Author: Veronica Hilliard
I’m not a very patient person. I want things done now and done right. I also got fresh herbs in my Bountiful Baskets Italian Pack add-on. I’ve thrown away too many veggies and wilted herbs that I’ve started looking closely at my basket when I get it home and trying to process everything in a way that it will get used and not wasted. About a month ago we got two HUGE heads of bok choi in our basket and I chopped one of them up and threw it in the freezer for adding to soups, stews, and stir fries later on. These are things that I normally wouldn’t buy for my own recipes, but have been excited to learn how to use when I get surprised with them. So add all this together and it equals…
I need to dry my herbs.
I’m not a big fan of many herbs. I’ve never been fond of thyme or rosemary. I haven’t been able to eat sage since I lived in Idaho and smelled sage brush everywhere. I do LOVE me some fresh basil and I like the flavor of oregano. But, I got fresh thyme and rosemary in my basket (along with basil) so I’ll be a sport and use it. I just highly doubt I’ll use it before it goes bad. And because I’m impatient, I just popped it in the oven to dry.
Set your oven as low as it goes. Mine stops at 170 degrees F. I wish it would go lower for delicate herbs like basil, but it won’t. My toaster oven does though. I did my basil separately in there. A word of caution… I wouldn’t do this in the oven if it doesn’t go lower than 175 degrees F. And probably try another method on your delicate herbs. They will turn all brown and possibly start to cook or start to burn at anything higher than 125 degrees F or so. Watch closely because things can escalate quickly and you’ll end up smoking out the bad spirits with burning sage instead of sprinkling it over your chicken.
After about 10-15 minutes…
I separated the leaves from the stems and put them back in for a little longer just to make sure they were dry all the way. If they aren’t completely dry when you pack them up they will mold and get nasty before you can use them. Make absolutely sure they are dry, but don’t let them go for too long or they’ll start to burn a bit and the taste will suffer.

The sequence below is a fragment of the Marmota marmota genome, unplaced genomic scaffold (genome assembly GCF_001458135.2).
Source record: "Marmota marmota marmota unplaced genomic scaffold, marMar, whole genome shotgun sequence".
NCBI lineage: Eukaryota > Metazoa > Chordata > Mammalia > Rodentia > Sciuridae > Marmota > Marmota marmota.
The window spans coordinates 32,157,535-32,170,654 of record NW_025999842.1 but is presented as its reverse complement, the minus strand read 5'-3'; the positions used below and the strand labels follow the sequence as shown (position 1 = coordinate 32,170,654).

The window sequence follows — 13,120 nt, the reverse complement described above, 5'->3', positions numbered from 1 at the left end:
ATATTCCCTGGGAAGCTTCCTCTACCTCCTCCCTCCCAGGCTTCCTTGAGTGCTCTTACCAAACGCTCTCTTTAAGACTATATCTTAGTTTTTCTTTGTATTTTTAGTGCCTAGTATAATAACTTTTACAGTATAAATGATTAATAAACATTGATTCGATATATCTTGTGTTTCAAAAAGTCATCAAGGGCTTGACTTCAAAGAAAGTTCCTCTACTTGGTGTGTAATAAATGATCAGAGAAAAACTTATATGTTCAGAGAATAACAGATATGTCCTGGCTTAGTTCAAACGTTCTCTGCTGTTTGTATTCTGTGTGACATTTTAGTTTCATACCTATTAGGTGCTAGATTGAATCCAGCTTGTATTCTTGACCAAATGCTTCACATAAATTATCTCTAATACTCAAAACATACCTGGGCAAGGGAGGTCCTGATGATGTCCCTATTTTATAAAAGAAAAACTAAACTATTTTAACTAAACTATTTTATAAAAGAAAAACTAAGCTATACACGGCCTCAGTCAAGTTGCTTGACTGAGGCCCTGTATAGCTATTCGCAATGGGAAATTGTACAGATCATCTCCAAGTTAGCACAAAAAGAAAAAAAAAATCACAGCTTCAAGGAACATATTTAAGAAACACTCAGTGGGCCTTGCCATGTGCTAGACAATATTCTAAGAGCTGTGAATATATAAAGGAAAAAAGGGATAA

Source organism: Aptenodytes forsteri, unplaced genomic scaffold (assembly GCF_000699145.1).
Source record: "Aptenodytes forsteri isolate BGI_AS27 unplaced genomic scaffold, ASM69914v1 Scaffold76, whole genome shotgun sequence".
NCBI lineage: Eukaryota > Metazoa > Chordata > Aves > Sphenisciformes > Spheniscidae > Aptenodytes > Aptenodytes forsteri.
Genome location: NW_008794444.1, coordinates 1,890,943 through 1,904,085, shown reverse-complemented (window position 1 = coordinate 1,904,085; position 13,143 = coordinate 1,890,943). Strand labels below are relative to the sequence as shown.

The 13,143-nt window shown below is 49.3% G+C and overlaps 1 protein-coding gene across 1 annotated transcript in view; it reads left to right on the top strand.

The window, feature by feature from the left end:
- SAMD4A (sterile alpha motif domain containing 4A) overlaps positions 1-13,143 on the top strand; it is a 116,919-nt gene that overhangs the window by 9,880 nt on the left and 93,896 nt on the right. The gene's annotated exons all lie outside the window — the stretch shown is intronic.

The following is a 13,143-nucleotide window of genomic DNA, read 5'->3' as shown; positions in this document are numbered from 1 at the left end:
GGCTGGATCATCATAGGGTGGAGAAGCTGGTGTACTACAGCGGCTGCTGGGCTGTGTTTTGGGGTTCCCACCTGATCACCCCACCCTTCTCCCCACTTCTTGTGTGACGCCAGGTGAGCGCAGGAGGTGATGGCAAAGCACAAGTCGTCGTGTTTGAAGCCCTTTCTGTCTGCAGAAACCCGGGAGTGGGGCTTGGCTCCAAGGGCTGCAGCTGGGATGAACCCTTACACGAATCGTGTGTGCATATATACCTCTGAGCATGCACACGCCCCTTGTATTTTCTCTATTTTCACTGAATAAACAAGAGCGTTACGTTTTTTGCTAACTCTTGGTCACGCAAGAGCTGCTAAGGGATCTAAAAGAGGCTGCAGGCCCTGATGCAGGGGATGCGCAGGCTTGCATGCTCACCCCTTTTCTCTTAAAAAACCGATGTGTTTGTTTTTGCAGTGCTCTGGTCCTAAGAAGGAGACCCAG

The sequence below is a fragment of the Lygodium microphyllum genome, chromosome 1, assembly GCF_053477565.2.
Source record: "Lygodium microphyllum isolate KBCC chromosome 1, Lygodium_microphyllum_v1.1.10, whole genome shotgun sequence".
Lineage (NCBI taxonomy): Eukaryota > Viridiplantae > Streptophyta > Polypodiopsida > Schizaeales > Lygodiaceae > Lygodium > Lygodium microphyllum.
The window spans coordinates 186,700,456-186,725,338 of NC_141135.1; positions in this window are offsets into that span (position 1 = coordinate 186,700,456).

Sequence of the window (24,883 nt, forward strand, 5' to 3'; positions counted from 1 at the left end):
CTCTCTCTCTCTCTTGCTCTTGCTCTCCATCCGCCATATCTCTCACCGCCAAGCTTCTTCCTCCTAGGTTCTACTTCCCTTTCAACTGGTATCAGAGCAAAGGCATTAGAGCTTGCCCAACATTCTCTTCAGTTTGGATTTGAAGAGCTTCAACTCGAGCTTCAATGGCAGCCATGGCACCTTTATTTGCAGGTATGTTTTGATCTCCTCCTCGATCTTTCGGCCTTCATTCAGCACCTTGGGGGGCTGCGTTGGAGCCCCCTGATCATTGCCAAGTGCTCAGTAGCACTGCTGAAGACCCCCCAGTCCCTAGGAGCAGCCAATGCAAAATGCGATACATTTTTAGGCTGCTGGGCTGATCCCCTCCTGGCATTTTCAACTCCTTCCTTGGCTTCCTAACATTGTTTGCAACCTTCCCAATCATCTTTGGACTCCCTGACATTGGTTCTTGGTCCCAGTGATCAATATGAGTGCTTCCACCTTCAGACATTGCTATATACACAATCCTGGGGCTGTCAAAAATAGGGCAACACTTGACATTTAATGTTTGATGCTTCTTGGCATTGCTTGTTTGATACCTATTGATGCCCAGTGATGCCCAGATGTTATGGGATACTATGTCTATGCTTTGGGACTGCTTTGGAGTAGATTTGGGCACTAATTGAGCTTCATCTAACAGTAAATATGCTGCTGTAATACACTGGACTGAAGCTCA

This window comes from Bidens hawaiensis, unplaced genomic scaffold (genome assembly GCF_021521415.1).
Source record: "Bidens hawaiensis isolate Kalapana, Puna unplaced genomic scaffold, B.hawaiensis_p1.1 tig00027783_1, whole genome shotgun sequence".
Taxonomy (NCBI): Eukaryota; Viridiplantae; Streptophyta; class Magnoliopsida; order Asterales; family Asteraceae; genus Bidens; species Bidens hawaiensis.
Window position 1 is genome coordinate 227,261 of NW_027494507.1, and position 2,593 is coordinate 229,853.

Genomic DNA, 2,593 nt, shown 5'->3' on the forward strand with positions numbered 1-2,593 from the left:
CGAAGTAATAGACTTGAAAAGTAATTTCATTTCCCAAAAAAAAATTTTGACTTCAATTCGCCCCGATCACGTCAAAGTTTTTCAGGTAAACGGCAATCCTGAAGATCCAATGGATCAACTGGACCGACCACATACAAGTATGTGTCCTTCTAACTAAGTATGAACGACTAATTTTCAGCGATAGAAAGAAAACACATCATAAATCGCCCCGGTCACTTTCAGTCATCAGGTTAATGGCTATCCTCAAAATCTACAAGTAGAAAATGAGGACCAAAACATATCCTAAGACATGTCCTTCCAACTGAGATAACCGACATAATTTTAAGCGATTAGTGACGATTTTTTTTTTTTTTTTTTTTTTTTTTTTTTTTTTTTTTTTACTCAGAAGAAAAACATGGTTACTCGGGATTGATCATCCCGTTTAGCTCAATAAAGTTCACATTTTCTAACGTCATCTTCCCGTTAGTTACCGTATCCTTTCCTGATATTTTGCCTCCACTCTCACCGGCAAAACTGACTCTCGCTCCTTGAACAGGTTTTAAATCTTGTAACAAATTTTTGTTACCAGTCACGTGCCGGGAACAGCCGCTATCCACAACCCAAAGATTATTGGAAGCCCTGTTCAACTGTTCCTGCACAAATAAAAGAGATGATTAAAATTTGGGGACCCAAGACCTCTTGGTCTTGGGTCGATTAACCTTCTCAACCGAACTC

When you know your herbs are dry, you can store them as you like. Crunch them up with your hands or a mortar and pestle, combine them into an herb blend, or just leave them as is. I like to store mine in re-purposed, BPA-free glass jars. These jars come from MW Polar Brand fruit. To be honest, I bought them just for the jars! My kids think they’re an extra special treat. They are also inexpensive. I always find them around a dollar each.
Other ways that you can dry herbs/herbal teas include:
- Microwaving them – Good for delicate herbs such as mint or basil. Place leaves between two pieces of paper towel and microwave for 10 seconds at a time until dry. This is the shortest method but some people question the safety of microwaving food.
- Placing leaves in a dehumidifier – If you have a dehumidifier, it’d be a great way to speed things up. Not as fast as the microwave but faster than waiting days or weeks.
- Remove leaves, chop, and put on clean, dry cotton towels – This takes a couple of days but preserves the flavor and color better than other methods.
- Tie in a bunch and hang upside-down in a dry area – This method takes the longest but preserves the flavor and color best.
Fresh or dried, herbs are good to add to your diet. They make food a little more fun, add fragrance and flavor. You can feel like a real chef when you’re serving your family and friends thyme-speckled lamb and a beautiful caprese salad with a sprinkle of fragrant basil.
1 T of dry herbs equals 3 T of fresh.
Have you dried your own herbs? What is your favorite method?